Fishing for chips: Making the case for a homegrown Canadian semiconductor industry

This article was originally published in the Financial Post on April 30, 2021. Read the full article

The nearly US$490-billion global semiconductor industry is in a massive period of flux. Over the past several months, it has been beset by trade wars, supply chain problems and even a factory fire, all of which have been blamed for the chip shortages disrupting the automobile and consumer electronic sectors. The issues were serious enough to prompt United States President Joe Biden’s administration to convene an urgent meeting in mid-April with industry heavy-hitters including the CEO of Intel Corp., and to call for billions of dollars in spending to boost the supply of semiconductors, the silicon and crystal powerhouses of electronic and sensor devices colloquially known as chips.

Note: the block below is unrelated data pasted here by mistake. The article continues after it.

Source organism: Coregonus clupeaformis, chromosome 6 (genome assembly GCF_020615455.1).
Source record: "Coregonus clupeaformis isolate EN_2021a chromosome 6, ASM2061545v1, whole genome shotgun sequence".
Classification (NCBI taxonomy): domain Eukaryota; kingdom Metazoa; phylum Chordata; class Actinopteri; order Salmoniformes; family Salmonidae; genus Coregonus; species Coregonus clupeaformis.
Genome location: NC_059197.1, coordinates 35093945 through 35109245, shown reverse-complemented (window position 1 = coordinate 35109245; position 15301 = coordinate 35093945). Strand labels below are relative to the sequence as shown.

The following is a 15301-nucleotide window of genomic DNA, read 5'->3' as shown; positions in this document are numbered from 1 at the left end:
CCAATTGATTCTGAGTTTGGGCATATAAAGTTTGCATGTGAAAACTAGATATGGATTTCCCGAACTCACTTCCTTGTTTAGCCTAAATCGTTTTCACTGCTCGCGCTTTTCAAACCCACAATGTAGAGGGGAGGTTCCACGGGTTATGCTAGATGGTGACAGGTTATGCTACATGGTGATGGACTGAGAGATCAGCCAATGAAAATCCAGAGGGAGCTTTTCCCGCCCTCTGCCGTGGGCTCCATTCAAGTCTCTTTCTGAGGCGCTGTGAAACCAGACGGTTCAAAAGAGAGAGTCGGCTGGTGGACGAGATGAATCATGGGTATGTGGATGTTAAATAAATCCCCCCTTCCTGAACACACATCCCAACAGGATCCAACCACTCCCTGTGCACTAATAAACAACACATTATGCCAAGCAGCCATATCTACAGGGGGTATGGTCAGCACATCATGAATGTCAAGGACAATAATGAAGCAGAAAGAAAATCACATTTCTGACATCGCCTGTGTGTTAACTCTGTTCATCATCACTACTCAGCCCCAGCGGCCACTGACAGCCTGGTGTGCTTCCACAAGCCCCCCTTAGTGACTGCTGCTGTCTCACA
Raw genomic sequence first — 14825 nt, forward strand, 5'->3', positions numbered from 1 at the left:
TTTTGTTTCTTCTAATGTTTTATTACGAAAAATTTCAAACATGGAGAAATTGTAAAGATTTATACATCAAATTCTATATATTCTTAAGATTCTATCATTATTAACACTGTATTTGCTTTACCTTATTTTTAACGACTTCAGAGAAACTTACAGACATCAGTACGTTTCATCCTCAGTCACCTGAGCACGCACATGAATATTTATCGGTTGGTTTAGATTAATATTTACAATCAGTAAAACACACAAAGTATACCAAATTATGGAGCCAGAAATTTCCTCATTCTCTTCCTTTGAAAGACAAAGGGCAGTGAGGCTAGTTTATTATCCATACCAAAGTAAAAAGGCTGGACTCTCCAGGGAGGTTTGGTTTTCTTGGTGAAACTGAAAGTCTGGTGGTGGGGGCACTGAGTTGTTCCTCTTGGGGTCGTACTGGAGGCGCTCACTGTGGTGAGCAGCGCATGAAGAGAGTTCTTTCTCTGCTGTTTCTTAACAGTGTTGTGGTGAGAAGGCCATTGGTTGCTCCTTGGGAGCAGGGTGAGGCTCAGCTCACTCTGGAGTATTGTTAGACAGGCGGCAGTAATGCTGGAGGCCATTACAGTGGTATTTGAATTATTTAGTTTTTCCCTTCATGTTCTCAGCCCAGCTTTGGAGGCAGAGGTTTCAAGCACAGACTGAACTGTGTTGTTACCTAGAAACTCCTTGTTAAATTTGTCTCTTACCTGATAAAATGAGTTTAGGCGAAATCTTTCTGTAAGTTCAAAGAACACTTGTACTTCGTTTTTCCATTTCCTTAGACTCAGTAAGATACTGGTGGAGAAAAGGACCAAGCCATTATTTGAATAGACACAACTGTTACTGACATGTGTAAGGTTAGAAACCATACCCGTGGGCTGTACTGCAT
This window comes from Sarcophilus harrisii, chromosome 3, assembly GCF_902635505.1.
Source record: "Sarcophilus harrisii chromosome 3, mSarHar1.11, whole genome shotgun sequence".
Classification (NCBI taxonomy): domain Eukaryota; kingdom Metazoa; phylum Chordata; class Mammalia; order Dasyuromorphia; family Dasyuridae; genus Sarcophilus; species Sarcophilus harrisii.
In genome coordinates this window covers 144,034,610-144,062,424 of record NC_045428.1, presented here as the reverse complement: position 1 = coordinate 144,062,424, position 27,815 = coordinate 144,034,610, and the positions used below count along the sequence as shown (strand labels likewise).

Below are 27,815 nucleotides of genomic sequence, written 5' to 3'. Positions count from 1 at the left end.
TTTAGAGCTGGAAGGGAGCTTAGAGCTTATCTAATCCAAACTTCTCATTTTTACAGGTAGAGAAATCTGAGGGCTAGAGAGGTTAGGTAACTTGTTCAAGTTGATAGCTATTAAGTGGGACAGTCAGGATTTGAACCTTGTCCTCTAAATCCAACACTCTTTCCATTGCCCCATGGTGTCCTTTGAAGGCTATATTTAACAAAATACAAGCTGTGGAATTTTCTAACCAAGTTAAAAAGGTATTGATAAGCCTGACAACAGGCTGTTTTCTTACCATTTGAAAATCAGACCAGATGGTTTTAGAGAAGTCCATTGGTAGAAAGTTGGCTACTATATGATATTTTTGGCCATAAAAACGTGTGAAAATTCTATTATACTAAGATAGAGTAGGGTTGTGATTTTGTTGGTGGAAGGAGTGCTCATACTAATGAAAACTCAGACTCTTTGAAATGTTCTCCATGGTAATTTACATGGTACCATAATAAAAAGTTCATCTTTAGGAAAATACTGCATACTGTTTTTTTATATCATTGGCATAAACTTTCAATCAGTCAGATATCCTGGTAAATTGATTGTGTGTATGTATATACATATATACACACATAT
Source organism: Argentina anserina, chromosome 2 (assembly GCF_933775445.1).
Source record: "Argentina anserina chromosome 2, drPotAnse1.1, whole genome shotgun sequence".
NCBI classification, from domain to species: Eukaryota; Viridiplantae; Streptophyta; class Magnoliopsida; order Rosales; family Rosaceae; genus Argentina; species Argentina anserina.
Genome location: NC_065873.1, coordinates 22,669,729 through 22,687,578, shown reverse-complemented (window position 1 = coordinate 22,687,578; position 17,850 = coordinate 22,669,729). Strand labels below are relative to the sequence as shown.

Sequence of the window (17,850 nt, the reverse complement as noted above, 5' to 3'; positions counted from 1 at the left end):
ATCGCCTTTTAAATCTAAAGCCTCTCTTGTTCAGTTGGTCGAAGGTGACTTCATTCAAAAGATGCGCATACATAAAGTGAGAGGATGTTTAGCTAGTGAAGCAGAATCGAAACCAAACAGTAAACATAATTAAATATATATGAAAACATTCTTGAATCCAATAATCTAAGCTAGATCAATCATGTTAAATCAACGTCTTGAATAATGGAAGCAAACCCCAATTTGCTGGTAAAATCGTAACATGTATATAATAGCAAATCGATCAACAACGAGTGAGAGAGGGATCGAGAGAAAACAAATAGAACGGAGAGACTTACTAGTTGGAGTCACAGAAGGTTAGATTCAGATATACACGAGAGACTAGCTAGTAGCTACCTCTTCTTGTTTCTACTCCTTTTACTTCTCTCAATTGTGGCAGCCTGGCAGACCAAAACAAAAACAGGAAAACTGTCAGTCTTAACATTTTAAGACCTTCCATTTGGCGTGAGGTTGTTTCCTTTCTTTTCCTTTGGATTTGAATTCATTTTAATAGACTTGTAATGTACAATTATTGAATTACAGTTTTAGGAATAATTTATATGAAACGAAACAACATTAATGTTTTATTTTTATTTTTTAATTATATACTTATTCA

Demand for consumer electronics and the semiconductors that power them has skyrocketed during the pandemic, further pressuring supplies needed for computers and sensors in the automobile industry, causing massive disruptions. As a result, losses could end up in the billions of dollars and manufacturers in Canada have not been immune. In February, a General Motors Co. plant in Ingersoll, Ont., was idled by the chip shortage, with more than 1,000 workers eligible to collect layoff benefits.

Full article: Financial Post

 

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